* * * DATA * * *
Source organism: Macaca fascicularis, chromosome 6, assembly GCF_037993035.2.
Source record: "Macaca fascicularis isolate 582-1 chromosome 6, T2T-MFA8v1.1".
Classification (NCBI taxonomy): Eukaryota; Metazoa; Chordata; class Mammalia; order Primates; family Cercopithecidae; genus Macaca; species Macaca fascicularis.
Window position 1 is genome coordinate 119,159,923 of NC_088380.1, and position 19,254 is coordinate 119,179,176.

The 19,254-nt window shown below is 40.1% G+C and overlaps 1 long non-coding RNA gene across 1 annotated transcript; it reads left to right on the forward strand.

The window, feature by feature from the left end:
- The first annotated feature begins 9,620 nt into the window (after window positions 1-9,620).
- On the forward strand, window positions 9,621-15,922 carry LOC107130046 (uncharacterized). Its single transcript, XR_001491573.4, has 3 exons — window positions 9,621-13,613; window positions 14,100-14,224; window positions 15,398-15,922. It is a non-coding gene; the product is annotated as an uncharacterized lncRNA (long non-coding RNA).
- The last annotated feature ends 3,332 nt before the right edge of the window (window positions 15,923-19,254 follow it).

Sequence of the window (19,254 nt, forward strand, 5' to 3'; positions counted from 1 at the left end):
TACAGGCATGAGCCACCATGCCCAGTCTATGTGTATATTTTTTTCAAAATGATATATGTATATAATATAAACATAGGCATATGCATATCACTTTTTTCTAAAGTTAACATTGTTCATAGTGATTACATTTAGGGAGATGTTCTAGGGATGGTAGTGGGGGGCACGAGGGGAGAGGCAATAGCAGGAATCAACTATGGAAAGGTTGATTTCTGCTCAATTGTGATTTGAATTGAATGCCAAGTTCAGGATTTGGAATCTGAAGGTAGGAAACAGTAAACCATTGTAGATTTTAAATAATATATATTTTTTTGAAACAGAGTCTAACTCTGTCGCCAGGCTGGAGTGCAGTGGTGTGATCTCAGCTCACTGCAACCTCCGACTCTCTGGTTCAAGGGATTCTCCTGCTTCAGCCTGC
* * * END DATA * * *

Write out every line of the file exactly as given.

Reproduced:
Source organism: Macaca fascicularis, chromosome 6, assembly GCF_037993035.2.
Source record: "Macaca fascicularis isolate 582-1 chromosome 6, T2T-MFA8v1.1".
Classification (NCBI taxonomy): Eukaryota; Metazoa; Chordata; class Mammalia; order Primates; family Cercopithecidae; genus Macaca; species Macaca fascicularis.
Window position 1 is genome coordinate 119,159,923 of NC_088380.1, and position 19,254 is coordinate 119,179,176.

The 19,254-nt window shown below is 40.1% G+C and overlaps 1 long non-coding RNA gene across 1 annotated transcript; it reads left to right on the forward strand.

The window, feature by feature from the left end:
- The first annotated feature begins 9,620 nt into the window (after window positions 1-9,620).
- On the forward strand, window positions 9,621-15,922 carry LOC107130046 (uncharacterized). Its single transcript, XR_001491573.4, has 3 exons — window positions 9,621-13,613; window positions 14,100-14,224; window positions 15,398-15,922. It is a non-coding gene; the product is annotated as an uncharacterized lncRNA (long non-coding RNA).
- The last annotated feature ends 3,332 nt before the right edge of the window (window positions 15,923-19,254 follow it).

Sequence of the window (19,254 nt, forward strand, 5' to 3'; positions counted from 1 at the left end):
TACAGGCATGAGCCACCATGCCCAGTCTATGTGTATATTTTTTTCAAAATGATATATGTATATAATATAAACATAGGCATATGCATATCACTTTTTTCTAAAGTTAACATTGTTCATAGTGATTACATTTAGGGAGATGTTCTAGGGATGGTAGTGGGGGGCACGAGGGGAGAGGCAATAGCAGGAATCAACTATGGAAAGGTTGATTTCTGCTCAATTGTGATTTGAATTGAATGCCAAGTTCAGGATTTGGAATCTGAAGGTAGGAAACAGTAAACCATTGTAGATTTTAAATAATATATATTTTTTTGAAACAGAGTCTAACTCTGTCGCCAGGCTGGAGTGCAGTGGTGTGATCTCAGCTCACTGCAACCTCCGACTCTCTGGTTCAAGGGATTCTCCTGCTTCAGCCTGC